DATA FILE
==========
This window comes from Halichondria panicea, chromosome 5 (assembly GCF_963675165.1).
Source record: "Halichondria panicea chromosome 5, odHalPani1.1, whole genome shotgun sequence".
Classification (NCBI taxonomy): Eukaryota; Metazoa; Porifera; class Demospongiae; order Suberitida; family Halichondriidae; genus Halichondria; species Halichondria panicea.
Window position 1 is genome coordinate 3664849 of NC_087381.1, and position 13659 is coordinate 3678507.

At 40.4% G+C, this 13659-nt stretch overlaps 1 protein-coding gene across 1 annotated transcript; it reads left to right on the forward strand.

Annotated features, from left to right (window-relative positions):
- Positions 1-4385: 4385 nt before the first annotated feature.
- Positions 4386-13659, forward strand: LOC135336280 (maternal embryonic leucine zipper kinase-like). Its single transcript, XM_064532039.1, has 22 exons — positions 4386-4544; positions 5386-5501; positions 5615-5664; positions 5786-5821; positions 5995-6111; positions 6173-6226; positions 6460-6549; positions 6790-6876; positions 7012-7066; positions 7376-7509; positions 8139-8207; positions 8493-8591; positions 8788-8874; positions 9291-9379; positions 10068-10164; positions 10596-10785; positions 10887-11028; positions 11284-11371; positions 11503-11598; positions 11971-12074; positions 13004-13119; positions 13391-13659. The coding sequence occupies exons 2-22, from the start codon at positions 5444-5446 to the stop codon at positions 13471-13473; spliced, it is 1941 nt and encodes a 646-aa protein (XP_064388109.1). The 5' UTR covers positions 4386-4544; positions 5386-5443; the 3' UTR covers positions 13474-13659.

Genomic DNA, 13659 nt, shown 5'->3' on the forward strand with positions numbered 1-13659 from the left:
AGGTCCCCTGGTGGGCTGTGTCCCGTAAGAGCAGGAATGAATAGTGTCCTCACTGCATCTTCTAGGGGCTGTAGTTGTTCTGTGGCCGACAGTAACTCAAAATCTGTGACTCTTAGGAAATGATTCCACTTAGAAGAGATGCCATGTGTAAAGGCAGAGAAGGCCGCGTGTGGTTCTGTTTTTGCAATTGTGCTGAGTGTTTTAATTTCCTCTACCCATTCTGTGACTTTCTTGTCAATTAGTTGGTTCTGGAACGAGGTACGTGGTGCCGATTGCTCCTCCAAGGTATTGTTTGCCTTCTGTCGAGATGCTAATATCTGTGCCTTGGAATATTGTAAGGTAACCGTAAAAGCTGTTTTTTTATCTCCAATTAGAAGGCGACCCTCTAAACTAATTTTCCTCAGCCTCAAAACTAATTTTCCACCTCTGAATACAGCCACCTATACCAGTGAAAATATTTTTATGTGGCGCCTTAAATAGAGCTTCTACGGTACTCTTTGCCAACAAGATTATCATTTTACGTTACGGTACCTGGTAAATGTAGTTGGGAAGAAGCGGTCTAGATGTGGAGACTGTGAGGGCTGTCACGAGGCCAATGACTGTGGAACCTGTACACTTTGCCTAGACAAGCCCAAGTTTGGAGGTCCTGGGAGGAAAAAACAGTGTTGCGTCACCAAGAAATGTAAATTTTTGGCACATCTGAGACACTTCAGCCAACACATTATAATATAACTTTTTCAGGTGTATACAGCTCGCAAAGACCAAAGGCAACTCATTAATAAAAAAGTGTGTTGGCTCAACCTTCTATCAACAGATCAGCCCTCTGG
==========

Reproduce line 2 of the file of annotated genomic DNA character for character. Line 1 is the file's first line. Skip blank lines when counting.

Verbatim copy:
Source record: "Halichondria panicea chromosome 5, odHalPani1.1, whole genome shotgun sequence".